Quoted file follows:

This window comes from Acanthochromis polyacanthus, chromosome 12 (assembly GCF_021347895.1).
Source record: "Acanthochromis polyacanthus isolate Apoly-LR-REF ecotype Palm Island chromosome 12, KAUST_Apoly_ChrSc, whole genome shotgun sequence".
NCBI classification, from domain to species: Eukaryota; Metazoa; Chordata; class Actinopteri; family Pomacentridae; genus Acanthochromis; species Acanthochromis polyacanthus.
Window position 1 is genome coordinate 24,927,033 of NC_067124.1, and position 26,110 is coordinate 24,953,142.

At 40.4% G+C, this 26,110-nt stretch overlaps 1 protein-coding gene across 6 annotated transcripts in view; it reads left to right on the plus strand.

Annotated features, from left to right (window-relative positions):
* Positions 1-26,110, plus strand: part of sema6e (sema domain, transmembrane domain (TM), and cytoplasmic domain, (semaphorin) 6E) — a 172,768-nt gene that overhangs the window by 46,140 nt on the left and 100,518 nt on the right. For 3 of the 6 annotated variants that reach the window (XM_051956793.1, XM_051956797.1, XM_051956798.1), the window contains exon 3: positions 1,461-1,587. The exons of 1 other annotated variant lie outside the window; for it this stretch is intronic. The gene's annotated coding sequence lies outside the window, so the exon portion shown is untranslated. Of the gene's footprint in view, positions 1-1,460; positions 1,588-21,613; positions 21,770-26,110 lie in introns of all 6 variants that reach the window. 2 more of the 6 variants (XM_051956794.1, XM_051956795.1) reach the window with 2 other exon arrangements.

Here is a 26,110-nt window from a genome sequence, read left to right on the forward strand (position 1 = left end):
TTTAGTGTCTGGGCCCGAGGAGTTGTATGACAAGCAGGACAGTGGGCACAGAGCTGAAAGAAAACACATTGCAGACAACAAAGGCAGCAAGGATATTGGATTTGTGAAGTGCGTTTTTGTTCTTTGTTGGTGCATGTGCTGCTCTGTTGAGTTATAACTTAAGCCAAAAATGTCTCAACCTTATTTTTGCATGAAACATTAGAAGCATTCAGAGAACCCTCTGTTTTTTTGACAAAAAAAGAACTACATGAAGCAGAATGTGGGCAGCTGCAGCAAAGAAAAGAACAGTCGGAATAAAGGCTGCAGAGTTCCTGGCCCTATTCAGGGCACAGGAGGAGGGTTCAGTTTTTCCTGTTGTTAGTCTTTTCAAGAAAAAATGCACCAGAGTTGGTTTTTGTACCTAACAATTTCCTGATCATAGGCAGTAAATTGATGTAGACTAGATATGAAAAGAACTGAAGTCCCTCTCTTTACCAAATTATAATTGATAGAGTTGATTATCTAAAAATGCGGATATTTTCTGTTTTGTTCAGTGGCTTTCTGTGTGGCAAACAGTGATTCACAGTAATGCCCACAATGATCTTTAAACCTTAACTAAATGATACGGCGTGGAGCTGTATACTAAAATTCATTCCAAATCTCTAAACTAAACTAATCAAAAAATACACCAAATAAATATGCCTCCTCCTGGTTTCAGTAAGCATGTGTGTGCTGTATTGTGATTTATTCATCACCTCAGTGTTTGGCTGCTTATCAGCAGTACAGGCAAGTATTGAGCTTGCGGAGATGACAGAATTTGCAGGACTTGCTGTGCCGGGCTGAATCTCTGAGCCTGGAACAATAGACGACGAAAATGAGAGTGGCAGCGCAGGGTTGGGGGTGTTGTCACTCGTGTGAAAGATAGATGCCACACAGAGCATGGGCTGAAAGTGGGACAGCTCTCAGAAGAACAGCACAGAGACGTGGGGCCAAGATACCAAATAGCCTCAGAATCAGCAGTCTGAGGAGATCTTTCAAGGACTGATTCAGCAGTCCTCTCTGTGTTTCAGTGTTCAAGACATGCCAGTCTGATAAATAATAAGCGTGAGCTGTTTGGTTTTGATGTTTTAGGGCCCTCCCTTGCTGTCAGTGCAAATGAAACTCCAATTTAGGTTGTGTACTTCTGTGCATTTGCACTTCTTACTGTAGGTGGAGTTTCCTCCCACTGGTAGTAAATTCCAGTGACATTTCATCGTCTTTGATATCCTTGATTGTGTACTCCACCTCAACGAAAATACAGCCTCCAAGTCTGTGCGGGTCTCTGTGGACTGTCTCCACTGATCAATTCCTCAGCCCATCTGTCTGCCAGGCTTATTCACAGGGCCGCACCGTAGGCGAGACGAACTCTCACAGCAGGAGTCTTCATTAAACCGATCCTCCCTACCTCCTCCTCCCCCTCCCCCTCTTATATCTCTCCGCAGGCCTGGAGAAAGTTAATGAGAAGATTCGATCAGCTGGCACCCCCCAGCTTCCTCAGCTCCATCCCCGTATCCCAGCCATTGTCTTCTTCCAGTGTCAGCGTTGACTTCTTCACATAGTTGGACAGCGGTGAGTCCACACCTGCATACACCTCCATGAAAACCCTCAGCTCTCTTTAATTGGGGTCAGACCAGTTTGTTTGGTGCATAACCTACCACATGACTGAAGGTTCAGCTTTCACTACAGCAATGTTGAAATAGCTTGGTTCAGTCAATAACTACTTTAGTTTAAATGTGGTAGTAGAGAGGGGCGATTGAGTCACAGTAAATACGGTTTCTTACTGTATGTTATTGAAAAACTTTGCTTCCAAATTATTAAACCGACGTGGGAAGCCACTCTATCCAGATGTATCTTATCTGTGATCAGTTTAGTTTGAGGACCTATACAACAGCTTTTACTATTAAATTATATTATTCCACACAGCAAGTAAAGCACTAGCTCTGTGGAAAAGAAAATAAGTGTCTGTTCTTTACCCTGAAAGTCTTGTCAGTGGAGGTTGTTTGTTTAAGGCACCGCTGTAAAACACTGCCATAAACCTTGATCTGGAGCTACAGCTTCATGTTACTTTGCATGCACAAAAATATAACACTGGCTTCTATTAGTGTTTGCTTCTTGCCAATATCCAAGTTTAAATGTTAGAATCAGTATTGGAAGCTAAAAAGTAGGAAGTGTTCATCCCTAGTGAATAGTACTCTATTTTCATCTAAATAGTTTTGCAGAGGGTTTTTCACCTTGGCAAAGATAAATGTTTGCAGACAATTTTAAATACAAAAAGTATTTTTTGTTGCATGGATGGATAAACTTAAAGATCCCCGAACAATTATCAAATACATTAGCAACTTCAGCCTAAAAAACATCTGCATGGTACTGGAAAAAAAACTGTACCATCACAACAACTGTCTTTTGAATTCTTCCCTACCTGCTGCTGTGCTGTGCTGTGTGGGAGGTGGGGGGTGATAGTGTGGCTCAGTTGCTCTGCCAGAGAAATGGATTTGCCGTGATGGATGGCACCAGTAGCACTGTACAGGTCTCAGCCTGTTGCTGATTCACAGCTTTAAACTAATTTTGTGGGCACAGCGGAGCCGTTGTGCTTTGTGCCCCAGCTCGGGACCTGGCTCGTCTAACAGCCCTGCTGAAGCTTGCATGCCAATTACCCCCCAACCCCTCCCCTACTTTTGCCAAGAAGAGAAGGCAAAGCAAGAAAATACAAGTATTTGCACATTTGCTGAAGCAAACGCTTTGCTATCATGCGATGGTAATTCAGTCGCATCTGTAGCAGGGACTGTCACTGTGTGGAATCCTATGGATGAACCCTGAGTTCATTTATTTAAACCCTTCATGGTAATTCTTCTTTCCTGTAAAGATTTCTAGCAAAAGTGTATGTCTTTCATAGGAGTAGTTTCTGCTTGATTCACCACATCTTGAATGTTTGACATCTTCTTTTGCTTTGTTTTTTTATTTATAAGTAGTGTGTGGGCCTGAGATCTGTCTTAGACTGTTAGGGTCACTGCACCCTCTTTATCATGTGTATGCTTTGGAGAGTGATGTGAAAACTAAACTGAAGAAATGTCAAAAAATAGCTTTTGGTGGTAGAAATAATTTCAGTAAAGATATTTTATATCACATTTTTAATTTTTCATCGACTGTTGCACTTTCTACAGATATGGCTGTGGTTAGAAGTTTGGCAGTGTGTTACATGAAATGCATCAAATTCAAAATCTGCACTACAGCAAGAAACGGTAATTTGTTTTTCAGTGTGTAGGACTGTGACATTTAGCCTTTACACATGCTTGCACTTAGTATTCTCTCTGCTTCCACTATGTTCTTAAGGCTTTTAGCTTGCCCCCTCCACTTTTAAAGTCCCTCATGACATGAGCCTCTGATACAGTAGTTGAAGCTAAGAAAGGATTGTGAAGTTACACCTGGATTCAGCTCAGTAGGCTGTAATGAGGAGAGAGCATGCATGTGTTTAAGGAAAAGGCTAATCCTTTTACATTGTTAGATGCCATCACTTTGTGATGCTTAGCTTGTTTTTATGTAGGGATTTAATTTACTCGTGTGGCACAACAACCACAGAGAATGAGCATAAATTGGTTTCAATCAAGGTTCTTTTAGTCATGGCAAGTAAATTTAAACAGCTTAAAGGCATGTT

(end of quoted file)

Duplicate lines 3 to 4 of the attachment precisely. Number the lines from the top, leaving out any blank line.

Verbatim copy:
NCBI classification, from domain to species: Eukaryota; Metazoa; Chordata; class Actinopteri; family Pomacentridae; genus Acanthochromis; species Acanthochromis polyacanthus.
Window position 1 is genome coordinate 24,927,033 of NC_067124.1, and position 26,110 is coordinate 24,953,142.